Shalom News North America  
An instrument of hope, formation, and action
concerning priority matters of social justice.

In This Issue
Cry of the Poor

Sustainable Development

Plastic Free July

Laudato Si' Conference

Healthy Planet, Healthy People

Sr. Kateri Tekakwitha

Displaced People

Human Trafficking

Indigenous Peoples

Gun Violence

Restorative Justice


Hiroshima and Nagasaki
Dear Friend,         
As SSNDs move forward with the commitment to become a Laudato Si’ congregation, it is important to grow our awareness and engagement with the seven Laudato Si' Goals in which this initiative is rooted. Each goal represents an aspect of the crisis facing Earth and the community of life. Each goal also invites us to actions that will contribute to Earth’s healing. We will highlight a different Laudato Si' Goal in each newsletter for the remainder of 2021. This month, we highlight the goal: Response to the Cry of the Poor.

Shalom North America Contacts

(Click here for a pdf version of this newsletter.)
Laudato Si' Goals  
Laudato Si' Goal 2 - Response to the Cry of the Poor
In the second Laudato Si’ Goal, Response to the Cry of the Poor, we are called to understand the relationship between the planet’s exploitation and commodification, and that of billions of our brothers and sisters, globally. The roots of both injustices are intertwined and interrelated. In his 2021 message for the Fifth World Day of the Poor, Pope Francis writes: “How can we give a tangible response to the millions of the poor who frequently encounter only indifference, if not resentment? What path of justice must be followed so that social inequalities can be overcome and human dignity, so often trampled upon, can be restored?” In Laudato Si’, Pope Francis urges us to respond to the impoverishment of people and Earth with an integral ecology approach.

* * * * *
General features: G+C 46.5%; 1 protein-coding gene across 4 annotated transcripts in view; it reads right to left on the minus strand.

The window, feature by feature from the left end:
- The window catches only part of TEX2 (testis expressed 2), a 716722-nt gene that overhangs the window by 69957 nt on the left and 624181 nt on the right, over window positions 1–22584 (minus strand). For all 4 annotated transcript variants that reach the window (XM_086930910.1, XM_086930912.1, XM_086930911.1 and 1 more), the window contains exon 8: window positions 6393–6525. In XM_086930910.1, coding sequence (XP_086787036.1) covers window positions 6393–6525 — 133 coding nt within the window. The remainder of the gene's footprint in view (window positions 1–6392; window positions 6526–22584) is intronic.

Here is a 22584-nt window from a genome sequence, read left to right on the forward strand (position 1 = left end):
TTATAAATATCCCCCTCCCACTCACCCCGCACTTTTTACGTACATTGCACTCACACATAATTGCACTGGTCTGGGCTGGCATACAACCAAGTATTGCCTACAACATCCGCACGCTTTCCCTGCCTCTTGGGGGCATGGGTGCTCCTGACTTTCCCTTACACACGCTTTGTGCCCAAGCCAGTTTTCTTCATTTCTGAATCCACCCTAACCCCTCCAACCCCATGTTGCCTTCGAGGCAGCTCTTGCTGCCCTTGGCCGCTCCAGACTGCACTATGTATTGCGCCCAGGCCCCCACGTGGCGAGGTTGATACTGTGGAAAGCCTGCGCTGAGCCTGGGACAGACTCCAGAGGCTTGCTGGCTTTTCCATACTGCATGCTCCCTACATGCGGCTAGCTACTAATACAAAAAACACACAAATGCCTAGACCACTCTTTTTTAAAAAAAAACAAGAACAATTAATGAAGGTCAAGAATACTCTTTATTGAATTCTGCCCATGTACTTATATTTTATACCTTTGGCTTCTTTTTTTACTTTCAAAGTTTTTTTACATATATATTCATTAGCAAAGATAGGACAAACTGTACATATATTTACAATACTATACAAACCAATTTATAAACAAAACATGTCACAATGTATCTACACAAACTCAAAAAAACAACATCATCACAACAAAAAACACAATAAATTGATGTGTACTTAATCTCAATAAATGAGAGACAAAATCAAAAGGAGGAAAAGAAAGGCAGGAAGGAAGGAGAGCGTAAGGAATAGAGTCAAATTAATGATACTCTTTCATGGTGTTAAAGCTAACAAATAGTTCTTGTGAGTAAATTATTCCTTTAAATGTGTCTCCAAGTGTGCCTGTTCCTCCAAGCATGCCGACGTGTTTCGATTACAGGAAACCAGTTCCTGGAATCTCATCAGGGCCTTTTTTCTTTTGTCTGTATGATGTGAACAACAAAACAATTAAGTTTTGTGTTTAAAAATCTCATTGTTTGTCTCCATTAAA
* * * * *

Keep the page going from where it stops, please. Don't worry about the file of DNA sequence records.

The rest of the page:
Learn more about the Laudato Si' Goals and the Laudato Si' Action Platform here and how SSND and other women religious are embracing the commitment to integral ecology here. 
Integrity of Creation  
UN Forum on Sustainable Development 
The high-level political forum on sustainable development (HLPF) is the core United Nations platform for follow-up and review of the 2030 Agenda for Sustainable Development. The meeting of the HLPF in 2021 began on Tuesday, July 6 and will continue to Thursday, July 15. This year’s forum will discuss Sustainable Development Goal 1 (No Poverty), Goal 2 (Zero Hunger), Goal 3 (Good Health and Well-Being), Goal 8 (Decent Work and Economic Growth), Goal 10 (Reduced Inequalities), Goal 12 (Responsible Consumption and Production), Goal 13 (Climate Action), Goal 16 (Peace, Justice), and Goal 17 (Partnerships) in depth. Learn more, watch the 2021 HLPF on UN WebTV.
Integrity of Creation  
Plastic Free July
Globally we are producing over 380 million tons of plastic every yearReports indicate that up to 50% of that is for single-use purposes – utilized for just a few moments, but on the planet for at least several hundred years. Plastic Free July is a global movement that promotes being part of the solution to plastic pollution – so we can have cleaner streets, oceans, and beautiful communities. Will you be part of Plastic Free July by choosing to refuse single-use plastics? It’s not too late to participate. Learn more/join the challenge today!
Integrity of Creation  
Laudato Si' and the U.S. Catholic Church Conference    
Sponsored by the Catholic Climate Covenant and Creighton University, the conference aims to inspire Catholics to more deeply integrate Laudato Si’ into the work of the U.S. Church. An opening panel will assess why the U.S. Catholic response to Laudato Si’ has not been commensurate with the urgency and gravity of the climate crisis. The closing address by Sister Ilia Delio, OSF, PhD, will consider Catholic spiritual and theological insights that can enliven a more faithful commitment to care for our common home. Participation in the July 13-15 conference is free, but advance registration is required. Learn more/register.
Integrity of Creation  
Healthy Planet, Healthy People Petition